Wednesday, March 28, 2007

What I Learned Today (so far)

I learned that, where I live now, you can accidentally fall asleep at 2-something in the morning, wake up in a panic at 5:25am, make a 6:30am on-time flight out of town, and have your bag arrive in your destination city (after a connection, even!) as you do. I don't owe Continental an apology yet, but I am a little impressed.

I also learned that this gentleman is in Washington, DC, and that he has a tuxedo with him. I know this because he was on the second leg of my trip here. Who wants to touch me?

I mean, other than Big Oob. You freak.
I have tried to write the recap of my brief time with several friends from Redc0ats on my way to Nashville last Sunday. But every time I try to write it, I am either interrupted or the entry becomes this long monologue about drummers. And because I am leaving town yet again in five hours, this simply will have to wait.

DC Wed-Fri. NY Fri-Tues.

N.P. - J0hn Adams: "On the Transmigrati0n of S0uls"

Sunday, March 25, 2007

Thpartanburg Thunrithe

Of all places in the world to see a pretty sunrise, it was here (and it was quite pretty). This was stop number four of seven on my weekend trip more-or-less-south and more-or-less-east. I head back to Nashville in an hour or so, and hopefully I will miss the traffic that I have managed to hit every other place I have been over the weekend. I must have pissed off the God of Travel.

Friday, March 23, 2007

Continental's Monumental Incompetence or Incontinental

As you know, I recently travelled to New York City for work. Because of the location of my accomodations, it only made sense for me to fly into Newark-Liberty International Airport. Continental Airlines holds a monopoly on non-stop flights from Nashville to Newark, and thus I had no reasonable option other than to fly Continental. It was a small scale disaster.

On March 14, 2007 I arrived at the Nashville International Airport for my 4:15 PM flight. I proceeded directly to my gate, where a sign indicated that the flight was delayed - nothing more, nothing less. I asked the gate agent what time the new departure would be, and he replied that it would be 5:35 PM. Being unfamiliar with (and thus not very trusting of) this airline, I bought a barbecue sandwich and waited in the gate area for further news. In the mean time I phoned the person I was meeting at Newark and let him know that I would be late.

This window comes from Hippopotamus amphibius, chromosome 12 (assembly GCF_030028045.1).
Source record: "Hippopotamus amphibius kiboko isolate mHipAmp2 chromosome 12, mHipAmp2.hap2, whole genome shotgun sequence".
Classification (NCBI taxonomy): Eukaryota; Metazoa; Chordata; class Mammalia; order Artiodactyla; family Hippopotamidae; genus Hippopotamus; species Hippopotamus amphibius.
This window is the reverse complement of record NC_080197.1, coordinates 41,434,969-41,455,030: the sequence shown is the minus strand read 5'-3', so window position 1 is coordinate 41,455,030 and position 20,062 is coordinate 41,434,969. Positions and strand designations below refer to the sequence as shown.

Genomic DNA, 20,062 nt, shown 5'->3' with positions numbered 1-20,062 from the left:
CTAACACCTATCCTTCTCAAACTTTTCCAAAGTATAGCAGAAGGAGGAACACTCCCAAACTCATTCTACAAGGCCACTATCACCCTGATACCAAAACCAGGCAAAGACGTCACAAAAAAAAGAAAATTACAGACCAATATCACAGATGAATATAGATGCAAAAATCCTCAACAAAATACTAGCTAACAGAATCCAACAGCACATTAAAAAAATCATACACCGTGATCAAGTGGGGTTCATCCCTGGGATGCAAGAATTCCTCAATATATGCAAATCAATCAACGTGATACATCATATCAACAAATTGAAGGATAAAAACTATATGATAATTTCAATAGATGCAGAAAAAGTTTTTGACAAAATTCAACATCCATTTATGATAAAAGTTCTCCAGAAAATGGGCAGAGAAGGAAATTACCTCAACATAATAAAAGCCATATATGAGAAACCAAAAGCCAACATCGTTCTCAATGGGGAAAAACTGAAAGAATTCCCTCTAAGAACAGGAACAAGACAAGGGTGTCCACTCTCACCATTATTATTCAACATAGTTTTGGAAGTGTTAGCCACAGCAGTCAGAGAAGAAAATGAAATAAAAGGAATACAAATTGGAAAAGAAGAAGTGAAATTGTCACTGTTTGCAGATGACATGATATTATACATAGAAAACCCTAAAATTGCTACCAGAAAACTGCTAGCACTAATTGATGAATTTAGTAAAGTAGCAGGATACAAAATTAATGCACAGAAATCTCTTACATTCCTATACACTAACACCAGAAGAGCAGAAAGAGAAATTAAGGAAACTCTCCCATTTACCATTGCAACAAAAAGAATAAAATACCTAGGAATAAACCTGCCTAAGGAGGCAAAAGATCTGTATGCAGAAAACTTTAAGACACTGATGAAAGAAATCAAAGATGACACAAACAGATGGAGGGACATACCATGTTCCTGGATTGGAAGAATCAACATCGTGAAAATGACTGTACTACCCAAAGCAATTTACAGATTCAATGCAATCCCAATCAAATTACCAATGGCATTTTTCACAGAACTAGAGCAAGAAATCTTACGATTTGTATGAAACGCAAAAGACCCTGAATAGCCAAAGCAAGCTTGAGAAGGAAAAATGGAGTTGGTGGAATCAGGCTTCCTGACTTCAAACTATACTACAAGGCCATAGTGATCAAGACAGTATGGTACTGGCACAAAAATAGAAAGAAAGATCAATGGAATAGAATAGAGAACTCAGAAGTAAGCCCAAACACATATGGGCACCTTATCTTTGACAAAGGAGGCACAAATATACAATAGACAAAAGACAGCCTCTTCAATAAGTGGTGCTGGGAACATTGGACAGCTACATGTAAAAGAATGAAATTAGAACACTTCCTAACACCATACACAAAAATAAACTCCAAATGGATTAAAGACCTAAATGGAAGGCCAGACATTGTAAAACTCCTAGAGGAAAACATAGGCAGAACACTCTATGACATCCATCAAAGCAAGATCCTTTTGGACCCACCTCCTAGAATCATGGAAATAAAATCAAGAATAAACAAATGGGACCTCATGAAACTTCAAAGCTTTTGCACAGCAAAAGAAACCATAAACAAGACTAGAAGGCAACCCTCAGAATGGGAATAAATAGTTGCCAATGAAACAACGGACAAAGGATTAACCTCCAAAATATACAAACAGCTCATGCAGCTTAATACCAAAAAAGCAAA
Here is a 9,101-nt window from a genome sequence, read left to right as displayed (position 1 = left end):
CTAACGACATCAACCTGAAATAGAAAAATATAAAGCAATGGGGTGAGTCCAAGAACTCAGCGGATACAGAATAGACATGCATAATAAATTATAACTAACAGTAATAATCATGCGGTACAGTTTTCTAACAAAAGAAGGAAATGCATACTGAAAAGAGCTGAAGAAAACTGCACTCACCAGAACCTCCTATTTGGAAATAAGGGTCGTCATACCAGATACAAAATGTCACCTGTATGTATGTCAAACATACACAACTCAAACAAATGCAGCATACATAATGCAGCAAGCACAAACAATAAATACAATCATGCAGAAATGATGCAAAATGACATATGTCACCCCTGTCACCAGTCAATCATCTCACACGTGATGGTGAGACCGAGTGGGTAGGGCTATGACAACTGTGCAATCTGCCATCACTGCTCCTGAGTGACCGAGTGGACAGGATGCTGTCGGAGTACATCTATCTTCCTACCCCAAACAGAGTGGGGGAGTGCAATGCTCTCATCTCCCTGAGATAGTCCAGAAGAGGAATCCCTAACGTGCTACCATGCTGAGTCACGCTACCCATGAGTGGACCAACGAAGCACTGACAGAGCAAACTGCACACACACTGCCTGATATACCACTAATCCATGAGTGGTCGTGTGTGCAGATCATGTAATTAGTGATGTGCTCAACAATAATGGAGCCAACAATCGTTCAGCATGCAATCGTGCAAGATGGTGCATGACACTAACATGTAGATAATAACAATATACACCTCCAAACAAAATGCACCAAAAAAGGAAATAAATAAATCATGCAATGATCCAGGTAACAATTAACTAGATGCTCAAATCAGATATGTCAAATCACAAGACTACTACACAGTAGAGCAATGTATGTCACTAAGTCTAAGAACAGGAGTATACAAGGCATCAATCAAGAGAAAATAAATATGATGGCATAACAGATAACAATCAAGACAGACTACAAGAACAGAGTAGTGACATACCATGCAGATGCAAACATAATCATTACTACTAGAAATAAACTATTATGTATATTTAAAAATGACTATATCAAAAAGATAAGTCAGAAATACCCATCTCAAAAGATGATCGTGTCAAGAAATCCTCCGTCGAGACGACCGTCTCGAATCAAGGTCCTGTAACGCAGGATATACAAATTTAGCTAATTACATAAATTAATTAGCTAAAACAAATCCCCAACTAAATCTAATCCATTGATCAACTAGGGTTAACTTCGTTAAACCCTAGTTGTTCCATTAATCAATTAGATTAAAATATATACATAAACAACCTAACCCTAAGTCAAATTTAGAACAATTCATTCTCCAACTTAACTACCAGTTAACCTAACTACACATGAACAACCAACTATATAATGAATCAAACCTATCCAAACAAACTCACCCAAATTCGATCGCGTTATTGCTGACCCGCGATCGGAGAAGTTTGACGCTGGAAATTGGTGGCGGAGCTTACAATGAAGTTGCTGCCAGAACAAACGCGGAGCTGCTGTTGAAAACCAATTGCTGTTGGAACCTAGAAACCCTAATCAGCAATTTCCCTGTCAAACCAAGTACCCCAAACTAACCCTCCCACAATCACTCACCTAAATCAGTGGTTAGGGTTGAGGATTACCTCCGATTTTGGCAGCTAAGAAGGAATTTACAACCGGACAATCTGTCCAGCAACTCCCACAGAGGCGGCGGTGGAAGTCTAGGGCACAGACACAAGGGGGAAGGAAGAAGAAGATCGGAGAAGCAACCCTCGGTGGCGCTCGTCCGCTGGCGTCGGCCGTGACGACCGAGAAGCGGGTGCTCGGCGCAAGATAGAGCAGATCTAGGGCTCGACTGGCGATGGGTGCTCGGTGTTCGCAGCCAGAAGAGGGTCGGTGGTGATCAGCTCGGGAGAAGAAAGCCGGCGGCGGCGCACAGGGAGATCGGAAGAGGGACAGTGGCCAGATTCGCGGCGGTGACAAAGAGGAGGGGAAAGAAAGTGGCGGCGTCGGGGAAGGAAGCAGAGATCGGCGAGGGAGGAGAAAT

At around 4:00PM, the gate agent announced that the captain had decided to board the flight at 4:30PM. Promptly at 4:35PM, board we did. I assume that everyone who held a boarding pass got on the flight, even though many had been told that we wouldn't be departing for another hour.

After boarding the plane, the captain's voice came over the speaker system and explained that one of the various control centers (I think it was Newark's ground control) had forced the delay by assigning us a late wheels-up time in order to manage the traffic in Newark. He informed us that, in spite of this late time and in spite of the previously announced delay, that we would be pulling away from the gate immediately in the hope that we would get some sort of reprieve for being ready to go. We didn't, and we sat on the ground, fifty yards away from the gate, for an hour and fifteen minutes.

I thought that was poor judgment. I had no idea.

On Sunday, March 18 I arrived at Newark-Liberty International for my 2:20PM return flight to Nashville at 10:30AM because of a friend's 1:00PM flight to Atlanta. I went to the gate, picked up a book, and awaited the pre-flight activity at the gate area.